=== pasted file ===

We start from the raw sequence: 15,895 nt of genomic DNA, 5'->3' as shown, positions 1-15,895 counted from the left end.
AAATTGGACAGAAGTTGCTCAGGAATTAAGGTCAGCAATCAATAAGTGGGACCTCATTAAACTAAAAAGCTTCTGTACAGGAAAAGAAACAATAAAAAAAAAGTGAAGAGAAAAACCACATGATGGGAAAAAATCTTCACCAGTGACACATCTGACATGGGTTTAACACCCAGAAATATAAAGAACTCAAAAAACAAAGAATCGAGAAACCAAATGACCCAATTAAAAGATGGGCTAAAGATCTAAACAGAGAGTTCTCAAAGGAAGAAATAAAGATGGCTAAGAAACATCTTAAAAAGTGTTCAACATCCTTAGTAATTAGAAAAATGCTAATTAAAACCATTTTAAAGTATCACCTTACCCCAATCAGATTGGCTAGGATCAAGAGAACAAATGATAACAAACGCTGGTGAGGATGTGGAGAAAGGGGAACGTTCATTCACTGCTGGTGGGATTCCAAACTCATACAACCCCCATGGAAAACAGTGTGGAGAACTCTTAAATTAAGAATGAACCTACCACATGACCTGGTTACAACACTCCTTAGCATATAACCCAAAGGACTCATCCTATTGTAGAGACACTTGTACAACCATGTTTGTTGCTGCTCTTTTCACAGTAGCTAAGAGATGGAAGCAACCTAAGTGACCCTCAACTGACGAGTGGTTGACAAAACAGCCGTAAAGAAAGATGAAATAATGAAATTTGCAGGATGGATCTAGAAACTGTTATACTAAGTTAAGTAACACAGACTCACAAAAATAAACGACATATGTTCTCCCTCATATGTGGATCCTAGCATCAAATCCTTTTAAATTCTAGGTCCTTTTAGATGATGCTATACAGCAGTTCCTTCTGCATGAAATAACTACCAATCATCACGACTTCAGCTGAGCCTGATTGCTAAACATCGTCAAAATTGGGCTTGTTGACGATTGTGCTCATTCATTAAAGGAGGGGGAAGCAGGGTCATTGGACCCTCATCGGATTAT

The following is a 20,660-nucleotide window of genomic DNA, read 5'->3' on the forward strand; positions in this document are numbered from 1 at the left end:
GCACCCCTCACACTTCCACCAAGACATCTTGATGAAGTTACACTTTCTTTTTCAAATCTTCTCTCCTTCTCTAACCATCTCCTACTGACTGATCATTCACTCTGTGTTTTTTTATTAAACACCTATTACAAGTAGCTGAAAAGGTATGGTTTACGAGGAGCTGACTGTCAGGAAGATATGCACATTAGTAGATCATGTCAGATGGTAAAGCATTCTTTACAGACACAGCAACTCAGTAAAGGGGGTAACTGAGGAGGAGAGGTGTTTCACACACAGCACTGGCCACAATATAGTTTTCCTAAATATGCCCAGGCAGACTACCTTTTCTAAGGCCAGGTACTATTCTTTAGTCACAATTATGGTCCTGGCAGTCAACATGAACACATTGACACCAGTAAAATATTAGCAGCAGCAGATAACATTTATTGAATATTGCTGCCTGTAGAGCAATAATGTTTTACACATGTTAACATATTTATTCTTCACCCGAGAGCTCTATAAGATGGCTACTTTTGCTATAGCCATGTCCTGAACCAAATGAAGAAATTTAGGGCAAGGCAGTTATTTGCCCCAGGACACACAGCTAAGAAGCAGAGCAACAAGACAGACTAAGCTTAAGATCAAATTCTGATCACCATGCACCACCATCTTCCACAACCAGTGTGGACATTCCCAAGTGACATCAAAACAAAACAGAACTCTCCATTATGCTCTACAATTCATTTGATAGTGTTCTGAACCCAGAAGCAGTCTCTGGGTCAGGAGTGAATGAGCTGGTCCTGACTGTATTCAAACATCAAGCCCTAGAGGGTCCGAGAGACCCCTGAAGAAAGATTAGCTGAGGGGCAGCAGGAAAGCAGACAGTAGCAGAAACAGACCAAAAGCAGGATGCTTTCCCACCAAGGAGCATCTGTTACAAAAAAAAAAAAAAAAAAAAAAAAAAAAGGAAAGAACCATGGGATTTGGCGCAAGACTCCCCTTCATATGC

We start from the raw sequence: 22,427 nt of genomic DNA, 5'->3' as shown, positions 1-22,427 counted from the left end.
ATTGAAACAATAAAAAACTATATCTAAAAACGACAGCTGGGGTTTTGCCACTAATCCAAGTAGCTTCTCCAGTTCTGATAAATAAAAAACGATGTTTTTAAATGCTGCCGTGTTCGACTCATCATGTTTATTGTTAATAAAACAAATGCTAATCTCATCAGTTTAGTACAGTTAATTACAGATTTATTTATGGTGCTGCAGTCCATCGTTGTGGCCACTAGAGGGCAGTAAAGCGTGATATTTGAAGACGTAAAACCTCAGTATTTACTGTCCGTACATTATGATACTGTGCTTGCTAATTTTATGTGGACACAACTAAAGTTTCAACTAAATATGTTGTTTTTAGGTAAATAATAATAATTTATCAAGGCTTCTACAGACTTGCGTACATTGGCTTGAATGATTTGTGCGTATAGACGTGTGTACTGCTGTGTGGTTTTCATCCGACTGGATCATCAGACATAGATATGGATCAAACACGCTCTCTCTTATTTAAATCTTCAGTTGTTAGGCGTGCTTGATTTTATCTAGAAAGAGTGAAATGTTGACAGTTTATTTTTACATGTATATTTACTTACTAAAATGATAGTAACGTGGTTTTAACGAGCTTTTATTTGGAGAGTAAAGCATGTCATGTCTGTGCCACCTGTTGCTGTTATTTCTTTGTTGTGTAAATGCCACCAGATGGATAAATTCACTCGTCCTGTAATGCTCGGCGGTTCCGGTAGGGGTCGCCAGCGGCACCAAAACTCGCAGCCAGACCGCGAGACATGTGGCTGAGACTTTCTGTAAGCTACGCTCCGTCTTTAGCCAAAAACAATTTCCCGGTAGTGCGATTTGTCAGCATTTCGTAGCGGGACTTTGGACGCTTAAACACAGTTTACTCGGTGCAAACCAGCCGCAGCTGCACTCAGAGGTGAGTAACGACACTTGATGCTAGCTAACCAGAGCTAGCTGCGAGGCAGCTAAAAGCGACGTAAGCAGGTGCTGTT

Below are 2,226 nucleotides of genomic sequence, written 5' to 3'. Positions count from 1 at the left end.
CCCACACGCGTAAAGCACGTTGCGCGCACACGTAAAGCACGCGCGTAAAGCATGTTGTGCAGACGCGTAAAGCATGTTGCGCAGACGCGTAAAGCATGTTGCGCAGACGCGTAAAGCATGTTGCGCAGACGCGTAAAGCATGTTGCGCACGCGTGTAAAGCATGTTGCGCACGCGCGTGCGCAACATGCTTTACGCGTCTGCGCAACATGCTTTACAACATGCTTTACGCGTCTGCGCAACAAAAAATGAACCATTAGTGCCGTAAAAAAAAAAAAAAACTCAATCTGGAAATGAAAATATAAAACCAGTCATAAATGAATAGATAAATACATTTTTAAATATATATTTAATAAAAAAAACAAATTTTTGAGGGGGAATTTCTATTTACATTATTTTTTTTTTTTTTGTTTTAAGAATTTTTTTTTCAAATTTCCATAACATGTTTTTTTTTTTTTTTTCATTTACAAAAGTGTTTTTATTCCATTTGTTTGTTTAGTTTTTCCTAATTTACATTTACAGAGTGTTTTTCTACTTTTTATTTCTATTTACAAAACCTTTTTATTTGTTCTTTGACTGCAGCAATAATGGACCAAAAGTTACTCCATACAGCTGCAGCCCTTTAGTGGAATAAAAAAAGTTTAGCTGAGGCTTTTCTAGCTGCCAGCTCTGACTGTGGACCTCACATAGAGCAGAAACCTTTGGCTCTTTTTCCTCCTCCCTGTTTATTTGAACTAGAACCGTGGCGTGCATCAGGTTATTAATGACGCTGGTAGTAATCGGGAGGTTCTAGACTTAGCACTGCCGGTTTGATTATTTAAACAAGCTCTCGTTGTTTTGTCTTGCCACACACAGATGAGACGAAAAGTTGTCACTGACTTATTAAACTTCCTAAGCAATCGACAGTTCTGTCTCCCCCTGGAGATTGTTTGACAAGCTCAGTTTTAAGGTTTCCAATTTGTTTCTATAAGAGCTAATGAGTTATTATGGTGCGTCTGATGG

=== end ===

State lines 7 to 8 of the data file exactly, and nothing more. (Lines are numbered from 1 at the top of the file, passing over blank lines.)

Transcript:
Below are 2,226 nucleotides of genomic sequence, written 5' to 3'. Positions count from 1 at the left end.
CCCACACGCGTAAAGCACGTTGCGCGCACACGTAAAGCACGCGCGTAAAGCATGTTGTGCAGACGCGTAAAGCATGTTGCGCAGACGCGTAAAGCATGTTGCGCAGACGCGTAAAGCATGTTGCGCAGACGCGTAAAGCATGTTGCGCACGCGTGTAAAGCATGTTGCGCACGCGCGTGCGCAACATGCTTTACGCGTCTGCGCAACATGCTTTACAACATGCTTTACGCGTCTGCGCAACAAAAAATGAACCATTAGTGCCGTAAAAAAAAAAAAAAACTCAATCTGGAAATGAAAATATAAAACCAGTCATAAATGAATAGATAAATACATTTTTAAATATATATTTAATAAAAAAAACAAATTTTTGAGGGGGAATTTCTATTTACATTATTTTTTTTTTTTTTGTTTTAAGAATTTTTTTTTCAAATTTCCATAACATGTTTTTTTTTTTTTTTTCATTTACAAAAGTGTTTTTATTCCATTTGTTTGTTTAGTTTTTCCTAATTTACATTTACAGAGTGTTTTTCTACTTTTTATTTCTATTTACAAAACCTTTTTATTTGTTCTTTGACTGCAGCAATAATGGACCAAAAGTTACTCCATACAGCTGCAGCCCTTTAGTGGAATAAAAAAAGTTTAGCTGAGGCTTTTCTAGCTGCCAGCTCTGACTGTGGACCTCACATAGAGCAGAAACCTTTGGCTCTTTTTCCTCCTCCCTGTTTATTTGAACTAGAACCGTGGCGTGCATCAGGTTATTAATGACGCTGGTAGTAATCGGGAGGTTCTAGACTTAGCACTGCCGGTTTGATTATTTAAACAAGCTCTCGTTGTTTTGTCTTGCCACACACAGATGAGACGAAAAGTTGTCACTGACTTATTAAACTTCCTAAGCAATCGACAGTTCTGTCTCCCCCTGGAGATTGTTTGACAAGCTCAGTTTTAAGGTTTCCAATTTGTTTCTATAAGAGCTAATGAGTTATTATGGTGCGTCTGATGG